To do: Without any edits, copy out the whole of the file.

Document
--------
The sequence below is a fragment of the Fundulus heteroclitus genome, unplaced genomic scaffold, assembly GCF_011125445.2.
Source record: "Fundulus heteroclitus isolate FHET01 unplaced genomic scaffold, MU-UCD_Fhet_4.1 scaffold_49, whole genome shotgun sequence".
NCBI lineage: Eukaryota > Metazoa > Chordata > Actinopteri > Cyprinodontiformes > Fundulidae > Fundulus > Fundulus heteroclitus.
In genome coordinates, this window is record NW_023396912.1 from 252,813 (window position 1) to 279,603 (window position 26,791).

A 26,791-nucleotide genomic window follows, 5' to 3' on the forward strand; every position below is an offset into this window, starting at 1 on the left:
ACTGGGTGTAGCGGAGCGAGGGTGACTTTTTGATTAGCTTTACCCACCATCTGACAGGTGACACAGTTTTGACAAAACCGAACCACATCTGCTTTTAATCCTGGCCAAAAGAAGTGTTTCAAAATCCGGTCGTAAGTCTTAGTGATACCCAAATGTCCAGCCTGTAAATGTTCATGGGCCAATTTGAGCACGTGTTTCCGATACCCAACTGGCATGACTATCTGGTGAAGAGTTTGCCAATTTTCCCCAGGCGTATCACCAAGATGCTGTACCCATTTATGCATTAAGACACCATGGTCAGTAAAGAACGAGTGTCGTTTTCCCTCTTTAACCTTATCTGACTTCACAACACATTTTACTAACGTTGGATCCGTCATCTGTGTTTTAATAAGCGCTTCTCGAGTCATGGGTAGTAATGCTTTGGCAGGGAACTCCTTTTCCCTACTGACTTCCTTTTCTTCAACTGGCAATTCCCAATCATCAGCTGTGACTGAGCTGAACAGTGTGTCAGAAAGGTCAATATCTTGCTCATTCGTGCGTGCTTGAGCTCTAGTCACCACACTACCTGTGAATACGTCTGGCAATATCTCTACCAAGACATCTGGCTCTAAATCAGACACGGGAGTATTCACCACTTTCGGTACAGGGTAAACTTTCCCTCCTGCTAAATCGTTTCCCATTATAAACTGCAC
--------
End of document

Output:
The sequence below is a fragment of the Fundulus heteroclitus genome, unplaced genomic scaffold, assembly GCF_011125445.2.
Source record: "Fundulus heteroclitus isolate FHET01 unplaced genomic scaffold, MU-UCD_Fhet_4.1 scaffold_49, whole genome shotgun sequence".
NCBI lineage: Eukaryota > Metazoa > Chordata > Actinopteri > Cyprinodontiformes > Fundulidae > Fundulus > Fundulus heteroclitus.
In genome coordinates, this window is record NW_023396912.1 from 252,813 (window position 1) to 279,603 (window position 26,791).

A 26,791-nucleotide genomic window follows, 5' to 3' on the forward strand; every position below is an offset into this window, starting at 1 on the left:
ACTGGGTGTAGCGGAGCGAGGGTGACTTTTTGATTAGCTTTACCCACCATCTGACAGGTGACACAGTTTTGACAAAACCGAACCACATCTGCTTTTAATCCTGGCCAAAAGAAGTGTTTCAAAATCCGGTCGTAAGTCTTAGTGATACCCAAATGTCCAGCCTGTAAATGTTCATGGGCCAATTTGAGCACGTGTTTCCGATACCCAACTGGCATGACTATCTGGTGAAGAGTTTGCCAATTTTCCCCAGGCGTATCACCAAGATGCTGTACCCATTTATGCATTAAGACACCATGGTCAGTAAAGAACGAGTGTCGTTTTCCCTCTTTAACCTTATCTGACTTCACAACACATTTTACTAACGTTGGATCCGTCATCTGTGTTTTAATAAGCGCTTCTCGAGTCATGGGTAGTAATGCTTTGGCAGGGAACTCCTTTTCCCTACTGACTTCCTTTTCTTCAACTGGCAATTCCCAATCATCAGCTGTGACTGAGCTGAACAGTGTGTCAGAAAGGTCAATATCTTGCTCATTCGTGCGTGCTTGAGCTCTAGTCACCACACTACCTGTGAATACGTCTGGCAATATCTCTACCAAGACATCTGGCTCTAAATCAGACACGGGAGTATTCACCACTTTCGGTACAGGGTAAACTTTCCCTCCTGCTAAATCGTTTCCCATTATAAACTGCAC